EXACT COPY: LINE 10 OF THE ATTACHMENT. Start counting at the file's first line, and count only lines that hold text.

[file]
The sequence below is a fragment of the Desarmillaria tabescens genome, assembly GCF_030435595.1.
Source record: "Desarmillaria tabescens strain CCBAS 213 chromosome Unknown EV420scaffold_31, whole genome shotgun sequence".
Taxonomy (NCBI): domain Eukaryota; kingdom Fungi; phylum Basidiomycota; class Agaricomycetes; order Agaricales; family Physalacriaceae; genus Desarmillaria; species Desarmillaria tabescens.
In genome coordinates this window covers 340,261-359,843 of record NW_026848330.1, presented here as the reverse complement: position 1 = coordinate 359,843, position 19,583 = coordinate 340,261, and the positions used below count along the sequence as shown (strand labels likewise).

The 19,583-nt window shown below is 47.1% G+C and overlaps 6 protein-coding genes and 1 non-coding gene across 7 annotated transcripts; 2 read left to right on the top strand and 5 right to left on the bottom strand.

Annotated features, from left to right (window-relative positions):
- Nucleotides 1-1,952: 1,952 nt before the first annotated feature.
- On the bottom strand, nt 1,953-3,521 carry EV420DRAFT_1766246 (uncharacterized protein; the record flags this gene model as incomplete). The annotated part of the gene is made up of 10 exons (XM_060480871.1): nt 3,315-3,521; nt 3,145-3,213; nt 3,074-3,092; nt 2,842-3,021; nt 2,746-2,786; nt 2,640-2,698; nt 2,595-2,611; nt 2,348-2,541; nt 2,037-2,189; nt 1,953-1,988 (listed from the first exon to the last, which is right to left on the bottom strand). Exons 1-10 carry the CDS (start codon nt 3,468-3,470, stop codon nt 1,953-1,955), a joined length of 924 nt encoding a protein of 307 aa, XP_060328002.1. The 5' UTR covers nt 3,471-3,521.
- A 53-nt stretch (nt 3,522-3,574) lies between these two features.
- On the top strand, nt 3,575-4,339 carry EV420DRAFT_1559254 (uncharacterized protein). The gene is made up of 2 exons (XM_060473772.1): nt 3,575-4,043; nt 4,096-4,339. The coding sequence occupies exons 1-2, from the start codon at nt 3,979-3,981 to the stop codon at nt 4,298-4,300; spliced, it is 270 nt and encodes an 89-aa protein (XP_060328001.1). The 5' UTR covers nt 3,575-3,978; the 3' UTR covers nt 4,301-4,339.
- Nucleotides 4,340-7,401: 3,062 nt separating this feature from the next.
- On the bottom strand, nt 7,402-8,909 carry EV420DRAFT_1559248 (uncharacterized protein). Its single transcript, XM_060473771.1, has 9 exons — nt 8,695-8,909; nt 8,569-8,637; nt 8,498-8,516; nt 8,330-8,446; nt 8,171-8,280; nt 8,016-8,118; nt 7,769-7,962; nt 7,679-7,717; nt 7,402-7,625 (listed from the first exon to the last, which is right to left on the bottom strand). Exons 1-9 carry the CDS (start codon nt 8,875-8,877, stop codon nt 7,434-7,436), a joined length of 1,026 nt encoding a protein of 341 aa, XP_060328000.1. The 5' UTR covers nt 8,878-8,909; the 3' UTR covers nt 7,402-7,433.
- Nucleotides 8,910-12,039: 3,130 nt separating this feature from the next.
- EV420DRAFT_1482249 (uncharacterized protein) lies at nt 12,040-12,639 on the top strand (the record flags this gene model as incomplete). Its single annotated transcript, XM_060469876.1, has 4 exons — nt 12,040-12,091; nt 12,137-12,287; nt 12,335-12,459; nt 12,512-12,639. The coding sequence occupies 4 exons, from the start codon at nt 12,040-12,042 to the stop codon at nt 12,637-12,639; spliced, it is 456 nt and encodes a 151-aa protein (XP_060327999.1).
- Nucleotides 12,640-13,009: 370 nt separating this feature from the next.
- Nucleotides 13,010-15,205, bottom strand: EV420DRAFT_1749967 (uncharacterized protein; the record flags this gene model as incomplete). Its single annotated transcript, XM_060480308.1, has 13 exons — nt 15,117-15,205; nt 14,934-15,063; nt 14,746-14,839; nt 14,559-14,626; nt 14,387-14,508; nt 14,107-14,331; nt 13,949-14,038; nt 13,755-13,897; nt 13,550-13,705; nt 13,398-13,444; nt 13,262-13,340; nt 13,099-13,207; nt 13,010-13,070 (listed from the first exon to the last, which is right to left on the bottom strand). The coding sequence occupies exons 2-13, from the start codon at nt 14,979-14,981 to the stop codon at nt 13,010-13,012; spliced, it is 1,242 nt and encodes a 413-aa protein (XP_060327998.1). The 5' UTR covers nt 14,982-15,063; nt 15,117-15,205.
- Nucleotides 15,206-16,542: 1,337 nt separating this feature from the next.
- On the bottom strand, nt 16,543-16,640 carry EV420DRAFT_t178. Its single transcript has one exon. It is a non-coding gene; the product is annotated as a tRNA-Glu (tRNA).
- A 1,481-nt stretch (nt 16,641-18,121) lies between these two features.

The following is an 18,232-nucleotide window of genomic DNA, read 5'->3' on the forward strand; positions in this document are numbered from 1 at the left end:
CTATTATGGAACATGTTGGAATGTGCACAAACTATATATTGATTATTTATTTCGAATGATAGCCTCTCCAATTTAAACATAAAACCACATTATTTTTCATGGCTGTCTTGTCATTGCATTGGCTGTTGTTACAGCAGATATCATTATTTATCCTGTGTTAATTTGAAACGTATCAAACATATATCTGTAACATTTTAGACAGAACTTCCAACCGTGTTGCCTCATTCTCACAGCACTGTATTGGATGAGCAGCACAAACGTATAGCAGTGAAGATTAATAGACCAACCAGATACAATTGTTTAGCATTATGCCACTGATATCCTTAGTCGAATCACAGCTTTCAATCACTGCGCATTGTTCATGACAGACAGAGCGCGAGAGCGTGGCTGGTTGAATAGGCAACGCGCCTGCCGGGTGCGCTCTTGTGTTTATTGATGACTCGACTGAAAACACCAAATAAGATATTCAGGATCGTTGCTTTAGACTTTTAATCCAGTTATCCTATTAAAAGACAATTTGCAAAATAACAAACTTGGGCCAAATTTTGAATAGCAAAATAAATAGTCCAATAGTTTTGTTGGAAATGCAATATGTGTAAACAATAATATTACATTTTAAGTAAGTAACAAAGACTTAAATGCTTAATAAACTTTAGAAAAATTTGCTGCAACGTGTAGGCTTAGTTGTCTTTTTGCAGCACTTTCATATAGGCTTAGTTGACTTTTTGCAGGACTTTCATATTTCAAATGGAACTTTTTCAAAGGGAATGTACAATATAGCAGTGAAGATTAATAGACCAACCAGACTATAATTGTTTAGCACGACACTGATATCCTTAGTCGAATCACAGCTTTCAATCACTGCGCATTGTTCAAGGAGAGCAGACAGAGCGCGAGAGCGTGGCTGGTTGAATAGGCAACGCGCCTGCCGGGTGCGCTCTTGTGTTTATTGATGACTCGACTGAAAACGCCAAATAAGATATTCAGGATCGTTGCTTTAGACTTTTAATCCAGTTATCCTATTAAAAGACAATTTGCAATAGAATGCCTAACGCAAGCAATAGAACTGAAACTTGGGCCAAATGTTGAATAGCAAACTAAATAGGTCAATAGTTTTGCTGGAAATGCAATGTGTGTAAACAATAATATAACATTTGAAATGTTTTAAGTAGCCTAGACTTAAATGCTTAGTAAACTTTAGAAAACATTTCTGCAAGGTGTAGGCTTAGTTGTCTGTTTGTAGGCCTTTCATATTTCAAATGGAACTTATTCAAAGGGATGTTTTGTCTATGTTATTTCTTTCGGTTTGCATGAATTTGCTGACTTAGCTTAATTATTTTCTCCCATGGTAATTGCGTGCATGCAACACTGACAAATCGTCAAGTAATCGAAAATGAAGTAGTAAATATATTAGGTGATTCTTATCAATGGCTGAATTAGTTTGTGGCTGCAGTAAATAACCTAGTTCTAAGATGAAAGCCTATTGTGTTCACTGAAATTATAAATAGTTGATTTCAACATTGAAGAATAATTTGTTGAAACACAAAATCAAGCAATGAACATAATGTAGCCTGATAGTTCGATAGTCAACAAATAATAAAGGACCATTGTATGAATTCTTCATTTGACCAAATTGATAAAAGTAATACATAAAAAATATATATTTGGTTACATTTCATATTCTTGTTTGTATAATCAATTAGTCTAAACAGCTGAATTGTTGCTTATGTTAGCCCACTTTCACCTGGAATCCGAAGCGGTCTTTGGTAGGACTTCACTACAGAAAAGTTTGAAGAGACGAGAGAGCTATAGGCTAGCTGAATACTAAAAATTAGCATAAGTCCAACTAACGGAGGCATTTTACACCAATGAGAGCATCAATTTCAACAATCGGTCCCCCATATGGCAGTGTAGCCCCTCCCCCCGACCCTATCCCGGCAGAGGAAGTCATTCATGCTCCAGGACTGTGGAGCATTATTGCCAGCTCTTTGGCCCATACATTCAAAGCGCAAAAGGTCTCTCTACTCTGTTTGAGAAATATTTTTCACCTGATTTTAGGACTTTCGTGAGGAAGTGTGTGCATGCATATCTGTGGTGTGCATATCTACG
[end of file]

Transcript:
- On the top strand, nt 3,575-4,339 carry EV420DRAFT_1559254 (uncharacterized protein). The gene is made up of 2 exons (XM_060473772.1): nt 3,575-4,043; nt 4,096-4,339. The coding sequence occupies exons 1-2, from the start codon at nt 3,979-3,981 to the stop codon at nt 4,298-4,300; spliced, it is 270 nt and encodes an 89-aa protein (XP_060328001.1). The 5' UTR covers nt 3,575-3,978; the 3' UTR covers nt 4,301-4,339.